Long before the Twitterati rose up against him, before his broadcasting chops were lampooned on Family Guy, Tim McCarver had to deal with Lou Piniella. With the Reds trailing the Pirates by a run in Game 5 of the 1990 NLCS, the Cincinnati manager sent in reliever Scott Scudder and backup catcher Jeff Reed to start the bottom of the eighth inning. McCarver, calling the game for CBS with play-by-play man Jack Buck, pounced on the decision. By not rearranging the lineup to bat the light-hitting Reed in the pitcher's spot, McCarver told viewers, Piniella risked having one of his worst offensive players at the plate with the game on the line in the ninth.
It was the kind of strategic oversight that only a manager—or a former catcher like McCarver—might notice. And sure enough, one inning later the Reds saw a bases-loaded rally snuffed out when Reed grounded into a game-ending double play. It was the broadcasting equivalent of a walk-off homer, but Piniella wasn't impressed with McCarver's prescience: In his office the next day he ripped into McCarver for being critical. When the broadcaster defended himself, saying he was obligated to point out the potential mistake, Piniella screamed, "Yeah, but you didn't have to keep pounding it and pounding it and pounding it!"
McCarver, who announced last week that he will retire after calling this year's World Series for Fox, told that story in Cooperstown, N.Y., last year, when he received the Hall of Fame's Ford Frick Award for broadcasting excellence. Two generations of fans know how Piniella felt. On one hand McCarver, 71, is the gold standard of television baseball analysis. After a 21-year playing career—he was a two-time All-Star and caught two no-hitters—he shifted seamlessly into the booth. Over the last 31 years he has worked local telecasts for the Phillies, Mets, Yankees and Giants, appeared on four networks (including Fox since 1996) and called 23 World Series, more than any other broadcaster. Yet McCarver has long drawn the ire of viewers who see his wordy style as pedantic at best, condescending at worst.
There is merit to the anti-McCarver movement. His love of puns too often leads to tortured wordplay. His sermons on the simplest events remind viewers why one SI critic wrote in 1992 that if you ask McCarver what time it is, he'll tell you how a watch works. And McCarver's missteps and malaprops in recent years—he butchered a Scrabble joke by saying strike is a five-letter word during the 2011 World Series—suggest he has lost a tick off his verbal fastball.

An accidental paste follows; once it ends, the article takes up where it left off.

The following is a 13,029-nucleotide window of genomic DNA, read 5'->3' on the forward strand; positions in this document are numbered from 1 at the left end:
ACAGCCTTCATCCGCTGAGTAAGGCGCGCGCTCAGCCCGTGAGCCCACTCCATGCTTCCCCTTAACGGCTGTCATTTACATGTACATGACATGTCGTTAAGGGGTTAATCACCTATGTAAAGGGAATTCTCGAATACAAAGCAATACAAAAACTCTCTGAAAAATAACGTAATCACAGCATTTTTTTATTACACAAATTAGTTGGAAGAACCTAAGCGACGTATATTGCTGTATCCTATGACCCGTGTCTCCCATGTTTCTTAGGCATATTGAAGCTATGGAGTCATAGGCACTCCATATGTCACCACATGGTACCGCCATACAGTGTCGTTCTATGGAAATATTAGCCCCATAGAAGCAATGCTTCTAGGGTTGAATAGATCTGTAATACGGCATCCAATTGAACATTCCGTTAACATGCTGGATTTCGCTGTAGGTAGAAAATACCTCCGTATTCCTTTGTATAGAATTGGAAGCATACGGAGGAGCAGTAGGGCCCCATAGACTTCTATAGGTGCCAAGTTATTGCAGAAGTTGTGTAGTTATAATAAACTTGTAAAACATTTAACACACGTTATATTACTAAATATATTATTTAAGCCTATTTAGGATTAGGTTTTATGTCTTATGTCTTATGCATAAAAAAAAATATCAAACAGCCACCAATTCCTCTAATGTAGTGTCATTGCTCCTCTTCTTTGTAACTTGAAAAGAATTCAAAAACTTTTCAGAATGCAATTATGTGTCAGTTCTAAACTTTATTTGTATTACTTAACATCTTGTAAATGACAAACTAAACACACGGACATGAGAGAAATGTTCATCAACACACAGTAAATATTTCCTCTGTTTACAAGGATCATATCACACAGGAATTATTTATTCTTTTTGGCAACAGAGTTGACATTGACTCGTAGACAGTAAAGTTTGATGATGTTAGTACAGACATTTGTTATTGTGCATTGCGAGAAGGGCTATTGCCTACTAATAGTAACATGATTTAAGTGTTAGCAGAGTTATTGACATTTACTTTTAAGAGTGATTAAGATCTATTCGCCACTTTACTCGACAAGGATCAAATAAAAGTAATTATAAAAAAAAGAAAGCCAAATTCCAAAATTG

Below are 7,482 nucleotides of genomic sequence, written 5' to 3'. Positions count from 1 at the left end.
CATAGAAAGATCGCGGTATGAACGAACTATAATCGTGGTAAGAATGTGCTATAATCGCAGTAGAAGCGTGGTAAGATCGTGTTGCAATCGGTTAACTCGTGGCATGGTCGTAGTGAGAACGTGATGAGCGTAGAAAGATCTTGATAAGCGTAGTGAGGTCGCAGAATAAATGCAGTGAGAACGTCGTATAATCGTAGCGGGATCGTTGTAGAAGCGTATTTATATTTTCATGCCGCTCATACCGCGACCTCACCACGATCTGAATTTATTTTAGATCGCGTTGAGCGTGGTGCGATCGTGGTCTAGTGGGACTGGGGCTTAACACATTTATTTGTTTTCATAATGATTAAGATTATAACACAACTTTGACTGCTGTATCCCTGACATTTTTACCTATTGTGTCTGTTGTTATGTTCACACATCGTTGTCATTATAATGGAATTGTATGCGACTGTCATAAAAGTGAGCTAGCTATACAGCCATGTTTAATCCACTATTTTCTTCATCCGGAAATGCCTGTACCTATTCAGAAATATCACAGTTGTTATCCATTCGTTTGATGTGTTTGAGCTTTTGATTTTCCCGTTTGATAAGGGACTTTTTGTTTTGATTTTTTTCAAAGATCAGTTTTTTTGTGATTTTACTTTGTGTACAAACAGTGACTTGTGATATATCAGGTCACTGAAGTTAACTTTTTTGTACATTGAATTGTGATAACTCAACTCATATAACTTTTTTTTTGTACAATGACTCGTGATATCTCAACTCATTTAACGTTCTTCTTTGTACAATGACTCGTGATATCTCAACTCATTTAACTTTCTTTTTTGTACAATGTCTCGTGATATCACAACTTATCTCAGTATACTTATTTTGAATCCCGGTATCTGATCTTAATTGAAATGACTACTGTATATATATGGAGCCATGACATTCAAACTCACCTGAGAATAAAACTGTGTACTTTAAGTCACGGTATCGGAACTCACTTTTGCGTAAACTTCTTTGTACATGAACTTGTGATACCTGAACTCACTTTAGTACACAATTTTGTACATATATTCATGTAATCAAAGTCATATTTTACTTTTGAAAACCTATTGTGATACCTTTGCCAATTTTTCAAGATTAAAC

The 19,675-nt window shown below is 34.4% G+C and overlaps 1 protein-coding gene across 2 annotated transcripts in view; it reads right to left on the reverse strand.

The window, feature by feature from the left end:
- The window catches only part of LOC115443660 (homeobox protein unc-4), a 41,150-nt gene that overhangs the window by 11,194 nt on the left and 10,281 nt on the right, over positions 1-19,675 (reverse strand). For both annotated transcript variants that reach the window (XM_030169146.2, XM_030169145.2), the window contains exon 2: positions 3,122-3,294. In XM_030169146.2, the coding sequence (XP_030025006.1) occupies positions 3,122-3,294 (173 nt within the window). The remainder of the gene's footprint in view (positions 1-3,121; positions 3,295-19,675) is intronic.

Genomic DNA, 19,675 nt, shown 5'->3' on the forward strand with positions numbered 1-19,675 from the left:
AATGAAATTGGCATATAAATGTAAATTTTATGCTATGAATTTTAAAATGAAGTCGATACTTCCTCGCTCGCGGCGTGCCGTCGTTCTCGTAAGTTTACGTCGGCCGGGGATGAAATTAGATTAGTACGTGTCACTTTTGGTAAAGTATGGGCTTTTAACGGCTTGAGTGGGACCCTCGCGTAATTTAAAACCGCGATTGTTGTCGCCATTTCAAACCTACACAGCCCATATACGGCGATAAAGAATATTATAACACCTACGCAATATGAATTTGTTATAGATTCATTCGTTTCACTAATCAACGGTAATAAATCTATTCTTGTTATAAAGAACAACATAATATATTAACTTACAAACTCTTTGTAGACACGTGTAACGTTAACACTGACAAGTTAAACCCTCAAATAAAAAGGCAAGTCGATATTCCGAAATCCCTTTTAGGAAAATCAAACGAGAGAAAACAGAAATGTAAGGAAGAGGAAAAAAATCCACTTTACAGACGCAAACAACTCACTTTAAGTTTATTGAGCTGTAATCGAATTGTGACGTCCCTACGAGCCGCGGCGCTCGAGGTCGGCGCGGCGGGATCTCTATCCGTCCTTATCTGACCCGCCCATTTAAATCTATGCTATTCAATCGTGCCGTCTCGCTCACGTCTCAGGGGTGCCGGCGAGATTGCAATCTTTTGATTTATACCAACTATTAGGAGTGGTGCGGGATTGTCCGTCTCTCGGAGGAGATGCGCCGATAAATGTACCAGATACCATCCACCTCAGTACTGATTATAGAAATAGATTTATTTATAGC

But the criticism is also a reminder of how high McCarver raised the bar on what we now expect from a baseball analyst. Before him, the ex-jocks in the booth were colormen, there to tell folksy stories, play fast and loose with the language and generally lighten the mood next to an august play-by-play man. In those early days the paradigm of baseball "analysis" was Dizzy Dean singing "Wabash Cannonball" or exclaiming that a base runner had "slud into third."
When McCarver jumped from the field to the booth in 1979, he revolutionized the job—it wasn't just his mastery of defensive positioning, his ability to take viewers inside the symbiotic relationship between a pitcher and a catcher or a tendency to quote Macbeth while breaking down a hit-and-run. McCarver, who was skilled enough to cohost the '92 Winter Olympics for CBS, complemented his intelligence and behind-the-curtain knowledge with an unabashed love for the game and journalistic instincts that made him incapable of stifling his critical urges. No Hawk Harrelson, he: Many believe both the Mets (in '98) and the Yankees (in 2001) removed McCarver from their booths because he was too harsh on the home team.
But McCarver's greatest skill was his eye for what was about to happen. All broadcasters second-guess. McCarver made first-guessing an essential part of the job. Were you shocked by Luis Gonzalez's broken-bat hit off Yankees closer Mariano Rivera to win Game 7 of the 2001 World Series for the Diamondbacks? You weren't if you were listening to McCarver, who minutes earlier had chided New York for playing its infield in because it increased the likelihood that Rivera would surrender a flare that might otherwise have been caught by his fielders.
In the latter part of his career, McCarver's edginess has been blunted by his reluctance to embrace the expanding influence of statistical analysis—more and more, 21st-century fans want their broadcasts seasoned with WAR stories, not war stories. Perhaps the game did pass him by. McCarver's audience may be smarter now than when he started. And for that, he has himself to thank.
The criticism of McCarver is also a reminder of how high he raised the bar on what we now expect from a baseball analyst.